This morning, General Motors (NYSE: GM ) announced that it would cut white-collar jobs, speed up some plant closings, suspend its dividend, and stop providing health-care benefits to salaried retirees over age 65.
What did you do this morning?
"We are responding aggressively to the challenges of today's U.S. auto market," said GM Chairman and CEO Rick Wagoner.
That's entirely true. And while we applaud an aggressive strategy to right the company's ship, it's not inconceivable to think that many of these problems could have been averted long before now.
Joe Magyer: In January, I pegged GM as the Worst Stock for 2008. The shares have since slid, oh, about 57% or so. That's not to say "I told you so," but, well, I told you so.
Look, I'm not Nostradamus. The problems that have hounded GM this year were scrawled on the wall when I first tarred the stock: high fixed costs in a decreasing sales environment, huge sensitivity to commodity prices, and inept management.
And while management isn't likely to blame itself for the liquidity crunch it's facing, hey, I will. Management's stubborn refusal to fully suspend its dividend earlier this year was an obvious mistake, and it flubbed in not taking the strike at American Axle (NYSE: AXL ) more seriously in its early stages. And I won't even get into management's being so incredibly behind the curve on producing higher-gas-mileage autos. Well, I sort of just did, but I'll leave the bulk of that rant to Brian.
Tim Hanson: You know, I sort of feel for GM. This is a once-great company undone by bad management, some bad products, and an unfortunate labor/benefits situation. Even worse, in an effort to get back to respectability, the company plowed a lot of time, effort, and resources into making and marketing its gas-guzzling Hummer brand a few years ago -- ignoring prediction after prediction that gas prices would start to skyrocket. It would have been better off nurturing some brand like Saab or Saturn, which could have diversified its portfolio and given it an option to cope in the current environment.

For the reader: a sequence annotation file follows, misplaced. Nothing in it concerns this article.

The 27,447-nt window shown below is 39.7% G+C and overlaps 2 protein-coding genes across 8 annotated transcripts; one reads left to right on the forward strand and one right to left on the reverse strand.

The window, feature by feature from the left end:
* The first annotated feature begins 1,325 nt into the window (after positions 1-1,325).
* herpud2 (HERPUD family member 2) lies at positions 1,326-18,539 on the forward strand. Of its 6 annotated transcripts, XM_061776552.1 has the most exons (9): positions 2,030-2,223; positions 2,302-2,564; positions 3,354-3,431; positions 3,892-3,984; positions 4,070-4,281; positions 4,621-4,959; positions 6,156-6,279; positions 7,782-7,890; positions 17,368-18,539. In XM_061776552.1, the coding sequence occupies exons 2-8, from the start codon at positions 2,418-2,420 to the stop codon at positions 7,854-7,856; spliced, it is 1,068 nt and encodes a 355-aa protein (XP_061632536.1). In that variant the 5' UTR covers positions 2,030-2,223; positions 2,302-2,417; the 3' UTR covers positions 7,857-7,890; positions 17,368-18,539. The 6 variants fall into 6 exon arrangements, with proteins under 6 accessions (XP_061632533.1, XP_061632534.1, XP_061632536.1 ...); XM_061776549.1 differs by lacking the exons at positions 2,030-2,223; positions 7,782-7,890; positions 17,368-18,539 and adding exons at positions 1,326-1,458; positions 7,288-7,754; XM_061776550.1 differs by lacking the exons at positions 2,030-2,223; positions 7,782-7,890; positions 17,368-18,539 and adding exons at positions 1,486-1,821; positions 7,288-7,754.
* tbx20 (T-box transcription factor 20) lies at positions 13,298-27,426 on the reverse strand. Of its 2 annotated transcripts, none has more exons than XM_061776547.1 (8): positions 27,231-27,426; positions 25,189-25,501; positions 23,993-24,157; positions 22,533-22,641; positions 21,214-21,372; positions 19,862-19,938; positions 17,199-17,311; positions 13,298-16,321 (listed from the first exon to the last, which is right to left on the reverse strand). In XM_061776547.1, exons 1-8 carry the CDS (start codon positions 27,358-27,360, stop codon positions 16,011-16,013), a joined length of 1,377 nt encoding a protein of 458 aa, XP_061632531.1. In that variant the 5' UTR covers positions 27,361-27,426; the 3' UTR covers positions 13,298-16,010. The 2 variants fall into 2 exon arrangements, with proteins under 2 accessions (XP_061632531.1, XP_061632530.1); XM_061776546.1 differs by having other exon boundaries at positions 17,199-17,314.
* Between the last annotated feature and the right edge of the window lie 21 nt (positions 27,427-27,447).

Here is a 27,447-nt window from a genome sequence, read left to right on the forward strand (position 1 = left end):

That's pretty much a clean sweep of what a company can do wrong.
So ... maybe I don't feel for GM. Its troubles are largely of its own doing. The good news is that it has competed well internationally and has generated some serious buzz for its Chevy Volt project. The reality of the Volt still seems like it's four or five years off, but if the company can stay solvent long enough to get there, it might have a fighting chance.
Of course, with GM's luck, either gas prices will drop, or Toyota (NYSE: TM ) will secretly manage to scoop its technology. Stay far away from this stock.
Brian Richards: As I see it, GM's biggest problem is a simple one: There's less consumer demand for its products.
What's wrong with that picture?
Detroit has not only been caught by its foreign rivals -- it's been lapped. Over the past decade, that's nowhere more evident than in the hybrid car space.
With its acquisition of Hummer in the late 90s, GM became what The Atlantic termed a "poster child of environmental irresponsibility," producing Hummers, trucks, minivans, and, of course, SUVs.
The story is obvious ... now. But because GM didn't focus on more fuel-efficient vehicles, Toyota became king of the hybrid. When GM finally caught on, it was too late. The Chevy Volt could be a lifeline, but the effect it can have on GM's bottom line is both uncertain and years away.
"We have to build cars and trucks that people want to buy," CEO Wagoner said recently. According to The Atlantic, GM's "public image got so bad that focus groups liked the company's cars better when the logo was removed."
That's not a problem that one vehicle (the Volt), one restructuring, or even one great quarter can erase. Of GM's many problems, its biggest may well be that there aren't many of its cars and trucks that people want to buy right now.
What are your thoughts on GM? Is it an utter disaster? A value at current prices? Chime in below with a comment.